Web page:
On the Conservatives side, we looked at the efforts of new MPs who gained a seat.
Notable examples included Joy Morrissey, who had run a good 54 ads for only around £800. She won the seat held by now independent Dominic Grieve to become MP for Beaconsfield. Nicola Richards spent only £192 on 21 ads to gain 8.5% compared to the party’s previous vote share in West Bromwich East to become the UK’s youngest MP.
These figures indicate that these Conservative candidates may have put more effort into testing which ads and which messages worked best, and that it probably paid off.
Finally, if we rank the Facebook Pages of the two parties by total advertising spend, the proportions are similar.
Both the main party and the party leader pages of Labour ran significantly less ads, but on average spent significantly more per ad than the Conservatives’ equivalent pages. Although Boris Johnson held the Conservative seat for Uxbridge and South Ruislip, he gained a 1.8% higher vote share compared to the previous election. Conversely, Jeremy Corbyn, who also held his Labour seat for Islington North, lost 8.7% of his vote share.
Even if political advertising on Facebook or other digital platforms is not the only ingredient to winning an election, we believe that it is worth taking note and looking deeper into the reasons for the stark difference between the amount of ads run by Labour and by the Conservatives.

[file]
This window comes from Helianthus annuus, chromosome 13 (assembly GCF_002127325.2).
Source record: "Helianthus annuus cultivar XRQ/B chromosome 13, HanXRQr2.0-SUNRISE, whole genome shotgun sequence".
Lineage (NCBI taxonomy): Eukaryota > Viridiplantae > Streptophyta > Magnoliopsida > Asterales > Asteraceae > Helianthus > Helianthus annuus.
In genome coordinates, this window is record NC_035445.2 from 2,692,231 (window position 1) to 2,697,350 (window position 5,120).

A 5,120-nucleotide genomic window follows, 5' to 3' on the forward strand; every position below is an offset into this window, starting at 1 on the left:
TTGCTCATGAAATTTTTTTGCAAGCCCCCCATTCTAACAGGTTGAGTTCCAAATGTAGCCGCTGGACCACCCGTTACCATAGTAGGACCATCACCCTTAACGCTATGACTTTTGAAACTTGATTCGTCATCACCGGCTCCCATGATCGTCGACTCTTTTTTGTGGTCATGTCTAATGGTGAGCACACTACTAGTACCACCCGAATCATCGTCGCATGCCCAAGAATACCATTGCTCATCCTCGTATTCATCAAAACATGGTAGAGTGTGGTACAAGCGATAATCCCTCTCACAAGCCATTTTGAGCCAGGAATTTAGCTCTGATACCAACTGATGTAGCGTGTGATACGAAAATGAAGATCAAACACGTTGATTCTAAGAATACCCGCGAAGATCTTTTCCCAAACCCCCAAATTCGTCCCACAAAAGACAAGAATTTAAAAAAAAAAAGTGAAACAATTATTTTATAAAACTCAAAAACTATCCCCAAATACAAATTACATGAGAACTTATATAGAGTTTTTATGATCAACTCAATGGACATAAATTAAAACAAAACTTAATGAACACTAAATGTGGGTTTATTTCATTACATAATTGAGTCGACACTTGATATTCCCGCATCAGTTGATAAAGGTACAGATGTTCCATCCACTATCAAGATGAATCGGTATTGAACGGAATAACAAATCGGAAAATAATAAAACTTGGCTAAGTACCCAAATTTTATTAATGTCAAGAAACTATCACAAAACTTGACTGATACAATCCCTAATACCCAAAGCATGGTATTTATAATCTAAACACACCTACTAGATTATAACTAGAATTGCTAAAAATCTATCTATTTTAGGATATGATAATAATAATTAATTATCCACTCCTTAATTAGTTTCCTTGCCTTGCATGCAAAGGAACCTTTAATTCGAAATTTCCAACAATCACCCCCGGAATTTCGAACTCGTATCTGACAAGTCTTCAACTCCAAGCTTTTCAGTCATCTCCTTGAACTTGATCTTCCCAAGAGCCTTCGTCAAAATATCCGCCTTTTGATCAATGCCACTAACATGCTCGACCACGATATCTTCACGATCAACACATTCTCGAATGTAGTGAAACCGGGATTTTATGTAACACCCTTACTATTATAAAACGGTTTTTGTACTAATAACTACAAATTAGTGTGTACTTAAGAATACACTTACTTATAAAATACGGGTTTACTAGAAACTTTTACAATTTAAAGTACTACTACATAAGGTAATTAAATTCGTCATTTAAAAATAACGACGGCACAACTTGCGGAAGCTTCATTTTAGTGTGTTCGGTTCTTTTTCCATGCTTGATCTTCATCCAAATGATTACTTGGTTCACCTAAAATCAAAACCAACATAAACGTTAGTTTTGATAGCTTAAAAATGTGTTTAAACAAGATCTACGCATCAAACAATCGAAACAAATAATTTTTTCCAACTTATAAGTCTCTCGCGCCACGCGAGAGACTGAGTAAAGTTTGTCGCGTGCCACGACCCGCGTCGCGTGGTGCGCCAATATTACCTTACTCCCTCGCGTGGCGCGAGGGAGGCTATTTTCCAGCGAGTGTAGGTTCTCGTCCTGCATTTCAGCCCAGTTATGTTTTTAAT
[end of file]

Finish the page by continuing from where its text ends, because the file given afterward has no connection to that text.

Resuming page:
Another interesting difference between the two parties can be found on the Google Ads political transparency report (note: the Google report data is less accessible and has no ad statistics for the UK General Election at the time of writing).
While Labour appears to have spent around £15-25k per day on Google Ads and then gradually increased spend from November 26th, the Conservatives were more aggressive here, going well above £100,000 per day from that date.
Google Ads is seen by many as a more accurate platform to target the right audience efficiently, because most of the ads appear to people who go to Google and search specifically about topics related to the campaign, whereas Facebook Ads could also appear to people who are not interested.
Testing and learning with digital ads should be a priority if a political party truly wants to connect with the people and better understand which messages resonate with them.
Worldacquire is a political tech firm in London providing digital strategy, advertising and analytics solutions. We managed election campaigns in Hong Kong, contributing to the 2019 landslide pro-democracy victory, and in Thailand, supporting one of the country’s first LGBTQ+ candidates, using technology to cut through electoral red tape. At the United Nations Internet Governance Forum, we called for a fair and balanced regulation of online political advertising and greater transparency of other sources of digital manipulation. We work with governments, think tanks, intergovernmental organizations and social ventures to understand and apply digital technology, A.I. and algorithms effectively and ethically.